Sunday, June 29, 2008

Presidential run-off poll ...Peaceful


THE presidential run-off poll contested by President Robert Mugabe of Zanu-PF and Morgan Tsvangirai of MDC-T closed peacefully yesterday evening with massive voter turnout recorded in most parts of the country.

The Zimbabwe Electoral Commission started counting the votes when polling closed and said results would be released as they come.

"We will announce the results as they come at constituency level and we hope to start tomorrow (today)," ZEC deputy chief elections officer (operations) Mr Utloile Silaigwana said.

Police confirmed that peace and tranquillity prevailed throughout the country with chief spokesperson Assistant Commissioner Wayne Bvudzijena urging the electorate to remain calm.

"We did not get any negative reports and the situation was calm," Asst Comm Bvudzijena said.

He, however, urged the voters to return home after casting their ballots and wait for the announcement of the results by ZEC.

In Harare South constituency, hundreds of voters had by 5am queued at various polling stations, with the biggest number at Ushewokunze Housing Co-operative where more than 550 people were waiting to cast their votes around mid-day.

Some of the voters who had been queuing for long hours said ZEC should have put more polling stations at Ushewokunze to speed up the process.

At Gazaland Technology Centre, Shirichena Primary School, Western Triangle Bus Terminus and Canaan Bus Terminus in Highfield, long queues had formed as early as 7am.

The situation was the same at Zuva Rabuda Primary School in Glen Norah and in Mbare's Number Five and Seven grounds, where a heavy presence of police officers was evident.

Voting started peacefully but on a slow note in Kambuzuma, Warren Park, Kuwadzana and Norton with scores of people trickling in throughout the day.

At Kuwadzana Community Centre, a queue of about 30 metres had formed by mid-afternoon while in Norton a large number of people voted in the morning.

The presiding officer at Nyamunda polling station in Katanga said they were busy in the morning as a large number of people turned up to vote but the number decreased as the day progressed.

In Kuwadzana, Warren Park and Kambuzuma, few voters trickled in to cast their ballots by the close of polling station at 7pm.

Voters in Goromonzi North, South and West had as early as 7am formed long queues which could still be seen at mid-day.

The biggest turnout was at Chinamhora Hall in Goromonzi West where about 400 voters had cast their ballots by noon.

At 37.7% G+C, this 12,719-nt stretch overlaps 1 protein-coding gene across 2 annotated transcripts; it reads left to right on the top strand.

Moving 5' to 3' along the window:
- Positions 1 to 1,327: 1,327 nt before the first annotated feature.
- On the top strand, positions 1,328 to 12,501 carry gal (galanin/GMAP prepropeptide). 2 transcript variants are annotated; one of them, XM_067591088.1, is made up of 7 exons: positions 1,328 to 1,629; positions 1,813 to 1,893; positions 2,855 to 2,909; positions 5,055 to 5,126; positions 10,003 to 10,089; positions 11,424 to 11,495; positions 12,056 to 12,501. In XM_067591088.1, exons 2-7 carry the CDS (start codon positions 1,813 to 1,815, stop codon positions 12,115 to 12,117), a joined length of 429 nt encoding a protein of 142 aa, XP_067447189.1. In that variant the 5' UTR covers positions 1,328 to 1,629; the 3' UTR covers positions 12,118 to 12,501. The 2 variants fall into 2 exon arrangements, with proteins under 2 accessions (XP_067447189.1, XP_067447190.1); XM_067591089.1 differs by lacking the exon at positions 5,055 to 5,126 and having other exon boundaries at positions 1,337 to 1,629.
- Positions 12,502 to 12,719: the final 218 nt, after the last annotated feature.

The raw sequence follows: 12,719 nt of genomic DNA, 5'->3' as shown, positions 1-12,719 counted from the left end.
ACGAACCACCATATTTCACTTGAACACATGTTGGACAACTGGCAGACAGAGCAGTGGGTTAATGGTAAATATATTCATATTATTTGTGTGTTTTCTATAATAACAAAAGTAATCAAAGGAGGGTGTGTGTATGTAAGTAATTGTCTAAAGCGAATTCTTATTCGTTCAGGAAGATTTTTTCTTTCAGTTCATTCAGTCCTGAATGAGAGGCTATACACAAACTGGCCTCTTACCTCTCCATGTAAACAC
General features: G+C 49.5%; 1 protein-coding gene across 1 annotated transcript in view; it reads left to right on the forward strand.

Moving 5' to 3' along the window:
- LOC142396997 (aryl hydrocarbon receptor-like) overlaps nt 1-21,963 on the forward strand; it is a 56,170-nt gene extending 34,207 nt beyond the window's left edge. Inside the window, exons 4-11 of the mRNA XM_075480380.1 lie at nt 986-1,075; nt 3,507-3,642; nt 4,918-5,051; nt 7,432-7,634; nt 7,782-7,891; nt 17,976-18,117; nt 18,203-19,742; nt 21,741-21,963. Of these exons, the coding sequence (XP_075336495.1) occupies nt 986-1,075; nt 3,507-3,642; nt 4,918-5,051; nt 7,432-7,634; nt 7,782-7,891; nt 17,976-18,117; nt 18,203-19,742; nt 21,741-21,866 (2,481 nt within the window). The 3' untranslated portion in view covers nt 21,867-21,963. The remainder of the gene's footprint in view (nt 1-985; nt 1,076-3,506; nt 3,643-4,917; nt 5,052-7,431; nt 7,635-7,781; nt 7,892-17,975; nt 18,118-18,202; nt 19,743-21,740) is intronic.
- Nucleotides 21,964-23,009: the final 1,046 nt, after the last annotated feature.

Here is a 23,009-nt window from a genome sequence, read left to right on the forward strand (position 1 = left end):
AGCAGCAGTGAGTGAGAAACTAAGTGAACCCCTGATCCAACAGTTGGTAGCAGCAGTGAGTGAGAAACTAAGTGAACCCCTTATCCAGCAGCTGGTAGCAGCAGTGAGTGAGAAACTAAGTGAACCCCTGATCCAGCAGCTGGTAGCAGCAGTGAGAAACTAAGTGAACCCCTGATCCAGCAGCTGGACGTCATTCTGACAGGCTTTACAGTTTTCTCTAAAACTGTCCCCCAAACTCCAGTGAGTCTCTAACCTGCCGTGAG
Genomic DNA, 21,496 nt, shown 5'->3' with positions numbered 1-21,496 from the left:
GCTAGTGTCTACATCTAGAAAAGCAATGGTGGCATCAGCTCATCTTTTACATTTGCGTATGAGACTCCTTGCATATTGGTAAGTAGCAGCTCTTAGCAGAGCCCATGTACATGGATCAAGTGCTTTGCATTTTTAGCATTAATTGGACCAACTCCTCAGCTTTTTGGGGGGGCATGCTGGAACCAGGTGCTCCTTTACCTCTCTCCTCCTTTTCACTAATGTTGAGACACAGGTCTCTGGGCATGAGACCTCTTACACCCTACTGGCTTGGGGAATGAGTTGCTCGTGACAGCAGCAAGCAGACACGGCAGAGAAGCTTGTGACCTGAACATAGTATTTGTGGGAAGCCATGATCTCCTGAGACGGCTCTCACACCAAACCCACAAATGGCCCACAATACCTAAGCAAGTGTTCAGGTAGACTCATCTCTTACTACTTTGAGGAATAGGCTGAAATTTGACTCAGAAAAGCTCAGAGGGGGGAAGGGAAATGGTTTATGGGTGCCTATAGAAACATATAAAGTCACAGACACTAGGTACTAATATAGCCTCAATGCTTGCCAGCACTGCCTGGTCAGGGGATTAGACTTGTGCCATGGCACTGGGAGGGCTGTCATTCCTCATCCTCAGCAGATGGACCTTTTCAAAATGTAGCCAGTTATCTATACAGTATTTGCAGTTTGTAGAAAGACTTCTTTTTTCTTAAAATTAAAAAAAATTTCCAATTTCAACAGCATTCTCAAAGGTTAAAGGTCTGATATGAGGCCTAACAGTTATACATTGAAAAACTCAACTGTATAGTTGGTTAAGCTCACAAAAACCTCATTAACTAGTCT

A small number was turned away at Arcturus, Goromonzi and Ruwa as well as at Groombridge and Hellenic primary schools in Harare East for lack of proper documentation or because they were aliens.

Some of those turned away had brought drivers' licences or photocopies of national identity cards that were not recognised in the presidential run-off.

Others were turned away after it emerged they had already cast their votes through postal ballot or did not appear on the voters' roll.

In Mt Pleasant and Harare East, voters had queued as early as 6.30am.

In Seke and Chitungwiza, most polling stations had received more than 100 voters by 10.00am in a peaceful atmosphere.

A ZEC official at St Eden's Primary School polling station in Chitungwiza described the process as slow in comparison to the March 29 harmonised election where people had queued as early as 2am.

By end of day, more than 470 people had cast their votes at Chigunguru makeshift polling station in Zengeza West compared to about 3 000 in the March poll.

In Wedza, where turnout was low, groups of villagers were seen at polling stations waiting patiently to cast their votes as the process progressed smoothly.

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However, some villagers who had travelled all the way from Harare to cast their votes failed to do so when their names were not found on the voters' roll.

The voter turnout in Bindura was described by presiding officers as "just slightly lower than that recorded in the March harmonised elections" while others said there was no difference.

Mr Frank Nyama, an election officer at Chipadze Primary School polling station, said the numbers were almost the same as those recorded in March.

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Il massaggio Shiatsu che si effettua tramite la pressione delle dita, dei palmi delle mani e dei piedi e dei gomiti su tutto il corpo, agisce sui punti energetici considerati dall'agopuntura. Stimola la circolazione sanguigna ed il flusso linfatico, agisce sul sistema nervoso allentando la tensione muscolare più profonda, rimuove le tossine dei tessuti, risveglia il sistema ormonale e sollecita la capacità di autoguarigione del corpo.


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